Short description of recent trade show visits, highlighting increased supplier and customer awareness of distribution automation as stepping-stone to renewables integration and development of smart grid

Suppliers Converging on Electricity Distribution Automation Opportunity

Donald Henschel | IMS Research

It’s been a busy month for trade shows in the electricity generation, transmission and distribution industries. IMS Research has sent analysts to at least three such shows over as many weeks, including Hannover Messe, Transmission & Distribution / Smart Grids Europe in Copenhagen, and Metering America in Dallas. These exhibitions are each very different in scope, scale, and focus, but at all three shows there was a growing acknowledgement of the importance of grid automation in the integration of renewable energy and the construction of a smart grid.  A widening range of electrical industry suppliers as well as their utility customers are becoming keenly aware that the promise of renewable energy, electric vehicles, and the greater smart grid will not be realized before extensive automation upgrades are made along electricity distribution networks.
The Hannover Messe is the world’s largest industrial trade show, and while the exhibition has a wide range of industries and markets represented, issues related to the smart grid and electricity distribution were highlighted this year. Renewable generation was the most visible trend at the show, both centrally in large wind and solar installations and in smaller applications distributed along the feeder lines. In response to this, there was growing acknowledgement by suppliers at the Messe that substantial investment in improving distribution networks would be required to make efficient use of renewable energy sources. Grid communications and intelligence, sensing, switchgear, and distributed energy storage providers all aggressively asserted their role in building electricity networks capable of handling an infusion of new sources of energy spread throughout the grid.
At Transmission & Distribution / Smart Grids Europe in Copenhagen, suppliers emphasized their sensing, communications, and intelligence offerings over pure “lights on” transmission or distribution hardware. While this is understandable in the context of slow new construction and development in the region, it also indicates acknowledgement that automation will be a critical factor in preparing the aging electric grids in Europe to handle the twin challenges of renewable energy integration and electric vehicle charging.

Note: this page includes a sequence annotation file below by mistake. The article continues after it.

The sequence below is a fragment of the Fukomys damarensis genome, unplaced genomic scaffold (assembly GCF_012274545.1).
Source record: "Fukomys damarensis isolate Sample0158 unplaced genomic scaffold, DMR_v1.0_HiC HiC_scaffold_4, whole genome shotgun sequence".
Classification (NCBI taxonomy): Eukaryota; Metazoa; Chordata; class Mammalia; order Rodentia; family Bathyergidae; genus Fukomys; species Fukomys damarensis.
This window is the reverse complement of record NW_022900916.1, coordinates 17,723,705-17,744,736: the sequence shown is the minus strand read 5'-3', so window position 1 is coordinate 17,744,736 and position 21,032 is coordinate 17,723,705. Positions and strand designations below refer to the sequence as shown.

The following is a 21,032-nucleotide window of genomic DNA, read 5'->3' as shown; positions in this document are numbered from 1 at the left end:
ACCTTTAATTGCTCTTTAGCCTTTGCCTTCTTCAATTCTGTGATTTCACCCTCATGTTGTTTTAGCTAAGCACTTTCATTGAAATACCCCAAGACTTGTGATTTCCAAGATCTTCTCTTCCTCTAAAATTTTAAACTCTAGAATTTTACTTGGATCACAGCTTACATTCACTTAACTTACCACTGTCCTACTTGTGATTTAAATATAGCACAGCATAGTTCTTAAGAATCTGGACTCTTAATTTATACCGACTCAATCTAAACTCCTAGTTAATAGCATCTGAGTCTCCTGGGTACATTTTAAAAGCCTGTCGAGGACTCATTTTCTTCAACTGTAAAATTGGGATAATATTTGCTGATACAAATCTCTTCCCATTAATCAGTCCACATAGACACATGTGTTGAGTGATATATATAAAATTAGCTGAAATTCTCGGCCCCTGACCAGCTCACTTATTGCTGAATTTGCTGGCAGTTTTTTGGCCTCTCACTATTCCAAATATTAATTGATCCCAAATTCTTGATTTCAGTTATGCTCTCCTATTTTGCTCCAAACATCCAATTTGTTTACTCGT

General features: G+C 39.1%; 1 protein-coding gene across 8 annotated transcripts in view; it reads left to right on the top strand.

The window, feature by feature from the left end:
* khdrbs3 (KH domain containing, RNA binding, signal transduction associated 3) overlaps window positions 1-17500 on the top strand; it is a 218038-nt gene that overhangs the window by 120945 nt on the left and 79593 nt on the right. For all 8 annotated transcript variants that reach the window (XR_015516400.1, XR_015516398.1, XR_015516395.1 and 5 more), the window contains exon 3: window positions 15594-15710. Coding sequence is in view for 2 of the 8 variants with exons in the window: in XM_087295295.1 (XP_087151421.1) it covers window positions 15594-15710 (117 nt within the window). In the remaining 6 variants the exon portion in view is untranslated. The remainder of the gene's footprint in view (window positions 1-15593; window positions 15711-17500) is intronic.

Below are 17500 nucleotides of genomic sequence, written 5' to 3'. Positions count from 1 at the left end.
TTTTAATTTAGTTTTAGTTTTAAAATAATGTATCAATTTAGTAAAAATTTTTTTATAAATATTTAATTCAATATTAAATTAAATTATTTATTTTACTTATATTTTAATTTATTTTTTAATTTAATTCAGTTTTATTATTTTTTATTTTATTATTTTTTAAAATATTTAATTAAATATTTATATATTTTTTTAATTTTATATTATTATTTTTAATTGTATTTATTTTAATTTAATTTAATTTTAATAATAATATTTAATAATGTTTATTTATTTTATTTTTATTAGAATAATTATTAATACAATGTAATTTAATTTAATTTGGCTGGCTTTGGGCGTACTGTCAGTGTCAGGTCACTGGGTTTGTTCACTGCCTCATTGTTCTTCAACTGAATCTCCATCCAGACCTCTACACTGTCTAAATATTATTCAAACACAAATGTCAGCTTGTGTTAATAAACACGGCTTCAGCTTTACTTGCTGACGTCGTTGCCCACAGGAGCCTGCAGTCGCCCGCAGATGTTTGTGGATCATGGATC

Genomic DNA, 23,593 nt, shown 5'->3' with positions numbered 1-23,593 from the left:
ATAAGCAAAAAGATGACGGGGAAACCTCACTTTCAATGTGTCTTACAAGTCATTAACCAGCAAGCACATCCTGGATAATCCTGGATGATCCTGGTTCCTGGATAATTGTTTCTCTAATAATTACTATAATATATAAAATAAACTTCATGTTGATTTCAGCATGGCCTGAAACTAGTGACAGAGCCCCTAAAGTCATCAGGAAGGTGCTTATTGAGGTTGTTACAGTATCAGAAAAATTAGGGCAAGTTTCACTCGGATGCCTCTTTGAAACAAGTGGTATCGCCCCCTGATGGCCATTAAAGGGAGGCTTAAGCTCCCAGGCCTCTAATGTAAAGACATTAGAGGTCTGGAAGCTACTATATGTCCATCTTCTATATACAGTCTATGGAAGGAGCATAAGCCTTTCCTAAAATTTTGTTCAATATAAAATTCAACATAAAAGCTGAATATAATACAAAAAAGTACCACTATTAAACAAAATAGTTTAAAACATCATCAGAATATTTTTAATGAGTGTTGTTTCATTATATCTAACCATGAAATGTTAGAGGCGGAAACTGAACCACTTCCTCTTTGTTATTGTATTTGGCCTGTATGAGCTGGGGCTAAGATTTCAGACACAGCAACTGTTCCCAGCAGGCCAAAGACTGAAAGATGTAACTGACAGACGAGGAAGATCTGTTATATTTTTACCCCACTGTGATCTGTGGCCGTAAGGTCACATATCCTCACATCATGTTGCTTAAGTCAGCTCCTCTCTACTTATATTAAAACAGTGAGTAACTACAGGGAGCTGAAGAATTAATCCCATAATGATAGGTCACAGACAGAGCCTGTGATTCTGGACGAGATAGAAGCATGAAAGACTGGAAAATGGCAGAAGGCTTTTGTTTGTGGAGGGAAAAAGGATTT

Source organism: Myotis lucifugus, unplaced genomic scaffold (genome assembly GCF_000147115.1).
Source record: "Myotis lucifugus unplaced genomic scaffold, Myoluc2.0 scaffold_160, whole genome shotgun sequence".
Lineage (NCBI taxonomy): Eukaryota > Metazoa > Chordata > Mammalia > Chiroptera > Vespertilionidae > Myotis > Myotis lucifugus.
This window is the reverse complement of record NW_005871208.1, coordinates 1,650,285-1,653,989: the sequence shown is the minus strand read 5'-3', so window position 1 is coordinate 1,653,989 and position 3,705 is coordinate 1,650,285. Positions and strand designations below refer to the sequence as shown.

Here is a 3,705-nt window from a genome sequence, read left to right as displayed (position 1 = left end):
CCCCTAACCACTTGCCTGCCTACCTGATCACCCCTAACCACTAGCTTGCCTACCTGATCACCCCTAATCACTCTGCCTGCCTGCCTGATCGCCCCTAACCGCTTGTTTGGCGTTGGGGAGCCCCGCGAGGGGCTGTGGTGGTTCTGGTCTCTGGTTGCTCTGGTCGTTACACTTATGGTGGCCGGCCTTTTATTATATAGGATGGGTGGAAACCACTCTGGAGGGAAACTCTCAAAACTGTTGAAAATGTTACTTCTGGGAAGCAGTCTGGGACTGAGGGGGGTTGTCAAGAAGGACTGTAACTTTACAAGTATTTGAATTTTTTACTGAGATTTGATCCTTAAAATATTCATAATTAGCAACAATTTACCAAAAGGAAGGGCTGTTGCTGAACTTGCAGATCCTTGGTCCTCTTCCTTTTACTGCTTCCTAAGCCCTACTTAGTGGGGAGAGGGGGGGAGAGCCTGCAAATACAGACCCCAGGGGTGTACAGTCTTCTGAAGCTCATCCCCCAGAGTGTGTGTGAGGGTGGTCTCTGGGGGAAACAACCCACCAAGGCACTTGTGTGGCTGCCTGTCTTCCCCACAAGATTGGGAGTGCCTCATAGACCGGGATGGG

Even at Metering America in Dallas, a show which focuses on advanced metering infrastructure (AMI) projects in the Americas, AMI solution providers signaled their growing interest in playing a role in the automation of feeder lines upstream of their utility meters. Whether by providing enhanced grid diagnostic information through analysis of metering endpoint data or by using AMI networks to communicate with intelligent grid devices like capacitor bank controllers or fault indicators, these market participants are responding to the opportunity beyond AMI, which is achieving mature market penetration in North America.
At all three of these shows, for technological and business reasons, suppliers are converging upon an opportunity with long term organic growth potential in distribution automation. Essentially none of the technologies presented for the distribution automation market are new, with legacy use on the grid or in manufacturing environments. The intensity with which they are being proscribed for use on the distribution networks is new, however, and this market promises to keep supplier attention on the grid for years to come.
Donald Henschel
Donald Henschel is an analyst in the Metering & Energy Management group at IMS Research. His work has included water and heat meters, power quality metering, and electricity tenant sub-meters. Additionally, he has expertise in the uninterruptible power supply (UPS) and grid automation industries. He and the rest of the Metering team are based in Austin, Texas, USA.

The content & opinions in this article are the author’s and do not necessarily represent the views of AltEnergyMag

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